Over 110 Irish continue to flee Ireland every day, latest figures from the Central Statistics Office (CSO) have revealed.
And it's recent graduates who are anecdotally, and statistically, taking the brunt of it: statistics show that the majority of those seeking out are aged between 25 and 44, while the Union of Students in Ireland (USI) this afternoon issued a strongly worded press release stating that recent college graduates were increasingly left with no choice but to seek to earn a living in sunnier shores.
USI President Gary Redmond this afternoon said that the issue seemed, remarkably, to be off the government's radar, and said that it was almost too late to rectify the situation.
"This continued inaction at tackling the soaring unemployment and emigration is hampering any hope of realising the Government’s ambitions of creating a Smart Economy in Ireland. Masses of highly skilled graduates are leaving for distant shores, taking with them the future prosperity of this island," the student leader said today.
According to Irish news aggregation website, TheJournal.ie, the alarming figure represents a significant increase on last year, when 27,700 Irish people moved abroad, and on 2009, when it is thought that 18,400 Irish citizens departed to live outside the State.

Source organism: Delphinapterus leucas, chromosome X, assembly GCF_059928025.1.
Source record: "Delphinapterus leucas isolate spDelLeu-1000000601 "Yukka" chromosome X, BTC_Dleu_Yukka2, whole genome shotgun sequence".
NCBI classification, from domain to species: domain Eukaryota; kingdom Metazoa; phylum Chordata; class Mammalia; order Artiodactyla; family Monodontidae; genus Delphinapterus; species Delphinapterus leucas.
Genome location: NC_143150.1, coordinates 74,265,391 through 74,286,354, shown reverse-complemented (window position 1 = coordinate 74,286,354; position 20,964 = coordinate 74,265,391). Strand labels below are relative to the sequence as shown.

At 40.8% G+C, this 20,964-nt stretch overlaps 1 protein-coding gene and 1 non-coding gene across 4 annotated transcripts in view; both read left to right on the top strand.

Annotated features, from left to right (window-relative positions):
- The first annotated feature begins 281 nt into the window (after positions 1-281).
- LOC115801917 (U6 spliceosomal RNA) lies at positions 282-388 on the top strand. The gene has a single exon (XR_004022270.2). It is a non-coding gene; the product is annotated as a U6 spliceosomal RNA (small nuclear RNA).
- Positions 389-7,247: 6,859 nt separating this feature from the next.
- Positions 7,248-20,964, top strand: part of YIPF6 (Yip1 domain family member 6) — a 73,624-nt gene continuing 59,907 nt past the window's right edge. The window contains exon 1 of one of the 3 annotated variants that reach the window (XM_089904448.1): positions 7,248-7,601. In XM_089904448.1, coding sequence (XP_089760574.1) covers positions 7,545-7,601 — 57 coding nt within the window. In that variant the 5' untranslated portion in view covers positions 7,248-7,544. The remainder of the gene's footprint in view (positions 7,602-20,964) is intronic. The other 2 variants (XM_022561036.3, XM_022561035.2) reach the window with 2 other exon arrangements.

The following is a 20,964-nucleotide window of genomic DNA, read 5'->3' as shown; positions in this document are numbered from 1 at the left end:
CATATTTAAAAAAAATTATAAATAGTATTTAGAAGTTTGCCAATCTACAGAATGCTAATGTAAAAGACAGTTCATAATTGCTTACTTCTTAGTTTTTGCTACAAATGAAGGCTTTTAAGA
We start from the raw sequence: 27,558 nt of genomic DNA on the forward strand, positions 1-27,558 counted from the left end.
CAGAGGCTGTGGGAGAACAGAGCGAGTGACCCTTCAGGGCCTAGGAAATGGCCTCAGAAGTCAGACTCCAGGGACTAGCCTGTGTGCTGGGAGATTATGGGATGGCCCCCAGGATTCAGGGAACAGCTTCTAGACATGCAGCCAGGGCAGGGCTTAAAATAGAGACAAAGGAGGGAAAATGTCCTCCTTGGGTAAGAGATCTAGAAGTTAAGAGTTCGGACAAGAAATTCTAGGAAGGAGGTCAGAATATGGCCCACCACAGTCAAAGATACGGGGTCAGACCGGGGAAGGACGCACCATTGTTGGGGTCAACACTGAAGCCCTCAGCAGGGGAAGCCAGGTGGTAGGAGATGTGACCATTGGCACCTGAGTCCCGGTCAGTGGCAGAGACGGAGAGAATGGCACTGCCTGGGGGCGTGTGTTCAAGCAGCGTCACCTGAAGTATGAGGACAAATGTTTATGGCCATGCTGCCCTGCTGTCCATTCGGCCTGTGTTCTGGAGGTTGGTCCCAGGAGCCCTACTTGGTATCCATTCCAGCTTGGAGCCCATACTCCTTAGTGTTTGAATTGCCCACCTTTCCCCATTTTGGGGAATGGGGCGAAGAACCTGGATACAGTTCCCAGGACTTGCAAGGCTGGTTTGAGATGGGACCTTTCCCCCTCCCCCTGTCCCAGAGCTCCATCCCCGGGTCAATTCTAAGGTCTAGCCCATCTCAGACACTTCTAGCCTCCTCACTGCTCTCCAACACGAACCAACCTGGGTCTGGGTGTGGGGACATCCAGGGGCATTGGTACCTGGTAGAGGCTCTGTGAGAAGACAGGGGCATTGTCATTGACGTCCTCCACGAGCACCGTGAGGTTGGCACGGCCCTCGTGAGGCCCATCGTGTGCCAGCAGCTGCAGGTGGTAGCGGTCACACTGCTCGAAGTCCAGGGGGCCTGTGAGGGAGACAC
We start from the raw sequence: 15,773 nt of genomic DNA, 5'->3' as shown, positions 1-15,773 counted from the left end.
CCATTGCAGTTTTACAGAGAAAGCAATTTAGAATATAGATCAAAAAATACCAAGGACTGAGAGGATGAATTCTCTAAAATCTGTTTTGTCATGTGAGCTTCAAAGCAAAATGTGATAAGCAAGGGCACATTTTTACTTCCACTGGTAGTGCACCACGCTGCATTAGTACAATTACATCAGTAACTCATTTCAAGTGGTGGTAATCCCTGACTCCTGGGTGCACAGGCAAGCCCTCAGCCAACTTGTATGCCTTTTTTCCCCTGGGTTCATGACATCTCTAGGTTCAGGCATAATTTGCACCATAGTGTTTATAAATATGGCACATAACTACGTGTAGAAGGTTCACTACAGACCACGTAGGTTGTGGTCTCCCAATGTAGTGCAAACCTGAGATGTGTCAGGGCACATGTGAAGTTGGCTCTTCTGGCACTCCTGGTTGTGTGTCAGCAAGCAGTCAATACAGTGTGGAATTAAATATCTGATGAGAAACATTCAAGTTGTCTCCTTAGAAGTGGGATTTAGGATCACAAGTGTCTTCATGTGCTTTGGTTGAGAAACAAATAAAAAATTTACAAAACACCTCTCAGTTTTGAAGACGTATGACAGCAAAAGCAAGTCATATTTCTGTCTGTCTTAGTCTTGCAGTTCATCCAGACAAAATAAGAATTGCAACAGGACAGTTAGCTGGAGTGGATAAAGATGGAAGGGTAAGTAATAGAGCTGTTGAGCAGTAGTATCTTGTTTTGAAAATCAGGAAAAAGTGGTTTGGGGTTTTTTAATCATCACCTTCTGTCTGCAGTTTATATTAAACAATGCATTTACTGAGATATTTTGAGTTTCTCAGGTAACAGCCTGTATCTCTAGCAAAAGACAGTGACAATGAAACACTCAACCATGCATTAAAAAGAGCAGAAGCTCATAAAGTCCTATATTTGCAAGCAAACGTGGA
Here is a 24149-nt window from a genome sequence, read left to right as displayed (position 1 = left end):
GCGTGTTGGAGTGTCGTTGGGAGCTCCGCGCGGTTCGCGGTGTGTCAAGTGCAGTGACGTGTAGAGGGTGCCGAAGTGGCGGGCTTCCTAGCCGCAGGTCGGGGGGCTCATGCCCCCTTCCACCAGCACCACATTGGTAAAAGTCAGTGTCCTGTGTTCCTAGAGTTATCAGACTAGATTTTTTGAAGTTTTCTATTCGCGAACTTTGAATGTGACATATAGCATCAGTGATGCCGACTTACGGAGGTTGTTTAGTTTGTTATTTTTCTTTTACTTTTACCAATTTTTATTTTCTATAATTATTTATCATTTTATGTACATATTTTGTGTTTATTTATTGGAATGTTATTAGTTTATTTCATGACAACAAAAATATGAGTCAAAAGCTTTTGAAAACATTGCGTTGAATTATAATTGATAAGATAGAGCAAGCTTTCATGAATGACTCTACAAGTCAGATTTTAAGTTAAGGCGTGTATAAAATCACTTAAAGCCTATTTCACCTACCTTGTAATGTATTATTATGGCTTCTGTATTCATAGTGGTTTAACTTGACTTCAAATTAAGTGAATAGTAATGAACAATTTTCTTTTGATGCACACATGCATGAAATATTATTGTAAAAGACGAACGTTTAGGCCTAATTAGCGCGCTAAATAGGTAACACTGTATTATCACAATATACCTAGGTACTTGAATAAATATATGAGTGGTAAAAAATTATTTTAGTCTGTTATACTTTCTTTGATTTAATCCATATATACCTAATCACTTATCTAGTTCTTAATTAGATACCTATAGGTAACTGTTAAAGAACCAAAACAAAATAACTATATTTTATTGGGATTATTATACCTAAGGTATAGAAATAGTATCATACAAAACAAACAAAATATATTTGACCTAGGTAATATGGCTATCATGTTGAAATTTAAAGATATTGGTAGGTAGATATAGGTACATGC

A poll on the website -- one of Ireland's fastest growing news sources -- showed that 36% of respondents (at the time of writing) said that they 'probably would' emigrate, for lack of economic opportunity at home.
So many sectors of the Irish economy are beset by difficulty, that graduates report that many fear they'll be simply unable to eke out a living if things stay the way they are.
Unemployment, at over 14% remains high, and further austerity measures, to meet Ireland's bailout terms, are on the short-term horizon, so an improvement in the situation looks improbable at best.
In total, the rise charted by the latest CSO figures represents a 17% increase on previous years, although not all of that is accounted for by Irish nationals -- many of the emigrants were migrant Eastern European workers who immigrated to Ireland during the boom years, and have since decided to return home once the economic climate took on a less than rosy tint. Overall in fact, foreign emigrants returning home is down for the second year in a row, indicating that the majority of the increase is from Irish-born citizens.
The statistics will make troubling reading for the government, who seem to have done a reasonably good job at avoiding the issue altogether, as well as for students, who are concerned that things are worse than many are making out.
And sadly unless there's a dramatic turnaround, it seems as if these figures are only set to continue.